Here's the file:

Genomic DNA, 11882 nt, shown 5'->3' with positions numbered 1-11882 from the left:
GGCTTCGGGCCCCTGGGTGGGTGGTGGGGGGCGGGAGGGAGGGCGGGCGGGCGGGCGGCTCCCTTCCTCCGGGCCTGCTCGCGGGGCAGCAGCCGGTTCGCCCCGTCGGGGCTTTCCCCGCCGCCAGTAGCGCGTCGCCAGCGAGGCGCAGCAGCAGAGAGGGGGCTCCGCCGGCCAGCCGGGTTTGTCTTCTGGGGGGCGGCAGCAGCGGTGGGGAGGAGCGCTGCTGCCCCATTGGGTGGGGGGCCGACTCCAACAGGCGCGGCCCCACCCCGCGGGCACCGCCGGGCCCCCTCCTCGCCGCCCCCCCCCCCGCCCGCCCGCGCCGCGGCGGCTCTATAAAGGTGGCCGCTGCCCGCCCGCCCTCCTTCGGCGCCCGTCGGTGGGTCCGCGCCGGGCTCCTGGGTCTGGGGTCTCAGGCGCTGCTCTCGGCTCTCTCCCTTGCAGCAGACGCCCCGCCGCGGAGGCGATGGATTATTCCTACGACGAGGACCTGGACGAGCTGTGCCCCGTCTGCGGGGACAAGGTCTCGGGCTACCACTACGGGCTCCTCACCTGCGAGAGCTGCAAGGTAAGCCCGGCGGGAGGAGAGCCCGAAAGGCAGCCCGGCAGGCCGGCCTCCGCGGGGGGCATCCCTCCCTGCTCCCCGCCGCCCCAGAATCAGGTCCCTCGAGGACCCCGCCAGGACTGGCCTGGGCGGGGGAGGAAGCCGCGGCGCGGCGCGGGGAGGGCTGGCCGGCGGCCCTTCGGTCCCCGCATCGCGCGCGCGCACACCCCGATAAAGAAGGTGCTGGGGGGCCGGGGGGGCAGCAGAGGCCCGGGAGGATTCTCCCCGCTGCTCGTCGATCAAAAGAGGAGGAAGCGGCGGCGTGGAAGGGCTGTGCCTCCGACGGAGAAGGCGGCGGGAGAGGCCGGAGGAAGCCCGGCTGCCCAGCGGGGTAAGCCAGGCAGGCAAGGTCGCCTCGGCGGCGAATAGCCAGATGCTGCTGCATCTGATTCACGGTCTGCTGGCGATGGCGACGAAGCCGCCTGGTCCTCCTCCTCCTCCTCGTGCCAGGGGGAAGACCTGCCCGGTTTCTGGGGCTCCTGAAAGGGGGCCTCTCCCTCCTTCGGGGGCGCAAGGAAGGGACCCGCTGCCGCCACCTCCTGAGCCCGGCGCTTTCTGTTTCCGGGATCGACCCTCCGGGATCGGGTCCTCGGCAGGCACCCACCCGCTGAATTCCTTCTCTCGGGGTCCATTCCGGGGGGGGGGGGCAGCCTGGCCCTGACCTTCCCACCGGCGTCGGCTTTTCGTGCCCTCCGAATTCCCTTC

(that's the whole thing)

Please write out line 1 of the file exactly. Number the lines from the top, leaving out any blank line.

Genomic DNA, 11882 nt, shown 5'->3' with positions numbered 1-11882 from the left: